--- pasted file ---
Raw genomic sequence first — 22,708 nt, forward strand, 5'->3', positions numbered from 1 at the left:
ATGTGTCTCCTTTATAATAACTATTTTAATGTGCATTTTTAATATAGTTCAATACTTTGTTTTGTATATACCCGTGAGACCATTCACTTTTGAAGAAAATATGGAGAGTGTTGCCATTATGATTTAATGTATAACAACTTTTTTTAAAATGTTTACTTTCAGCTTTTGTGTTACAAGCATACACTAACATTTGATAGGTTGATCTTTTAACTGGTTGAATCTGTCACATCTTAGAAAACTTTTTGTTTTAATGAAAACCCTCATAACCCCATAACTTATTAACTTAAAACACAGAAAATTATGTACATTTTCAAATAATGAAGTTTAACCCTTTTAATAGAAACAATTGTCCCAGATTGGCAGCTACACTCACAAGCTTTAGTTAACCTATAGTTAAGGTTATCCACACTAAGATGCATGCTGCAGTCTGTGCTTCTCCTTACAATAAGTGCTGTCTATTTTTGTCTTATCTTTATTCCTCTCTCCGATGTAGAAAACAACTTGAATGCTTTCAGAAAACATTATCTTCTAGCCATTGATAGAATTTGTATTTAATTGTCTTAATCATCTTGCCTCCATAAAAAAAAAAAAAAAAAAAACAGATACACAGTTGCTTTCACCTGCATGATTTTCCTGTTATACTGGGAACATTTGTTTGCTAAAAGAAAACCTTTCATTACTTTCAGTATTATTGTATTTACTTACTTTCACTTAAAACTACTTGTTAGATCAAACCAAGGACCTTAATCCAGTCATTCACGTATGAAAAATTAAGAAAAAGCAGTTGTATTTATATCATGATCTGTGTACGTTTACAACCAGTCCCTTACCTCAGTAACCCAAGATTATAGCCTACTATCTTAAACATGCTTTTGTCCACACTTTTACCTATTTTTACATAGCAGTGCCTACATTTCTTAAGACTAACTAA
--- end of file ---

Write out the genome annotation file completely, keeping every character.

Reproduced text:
Raw genomic sequence first — 22,708 nt, forward strand, 5'->3', positions numbered from 1 at the left:
ATGTGTCTCCTTTATAATAACTATTTTAATGTGCATTTTTAATATAGTTCAATACTTTGTTTTGTATATACCCGTGAGACCATTCACTTTTGAAGAAAATATGGAGAGTGTTGCCATTATGATTTAATGTATAACAACTTTTTTTAAAATGTTTACTTTCAGCTTTTGTGTTACAAGCATACACTAACATTTGATAGGTTGATCTTTTAACTGGTTGAATCTGTCACATCTTAGAAAACTTTTTGTTTTAATGAAAACCCTCATAACCCCATAACTTATTAACTTAAAACACAGAAAATTATGTACATTTTCAAATAATGAAGTTTAACCCTTTTAATAGAAACAATTGTCCCAGATTGGCAGCTACACTCACAAGCTTTAGTTAACCTATAGTTAAGGTTATCCACACTAAGATGCATGCTGCAGTCTGTGCTTCTCCTTACAATAAGTGCTGTCTATTTTTGTCTTATCTTTATTCCTCTCTCCGATGTAGAAAACAACTTGAATGCTTTCAGAAAACATTATCTTCTAGCCATTGATAGAATTTGTATTTAATTGTCTTAATCATCTTGCCTCCATAAAAAAAAAAAAAAAAAAAACAGATACACAGTTGCTTTCACCTGCATGATTTTCCTGTTATACTGGGAACATTTGTTTGCTAAAAGAAAACCTTTCATTACTTTCAGTATTATTGTATTTACTTACTTTCACTTAAAACTACTTGTTAGATCAAACCAAGGACCTTAATCCAGTCATTCACGTATGAAAAATTAAGAAAAAGCAGTTGTATTTATATCATGATCTGTGTACGTTTACAACCAGTCCCTTACCTCAGTAACCCAAGATTATAGCCTACTATCTTAAACATGCTTTTGTCCACACTTTTACCTATTTTTACATAGCAGTGCCTACATTTCTTAAGACTAACTAA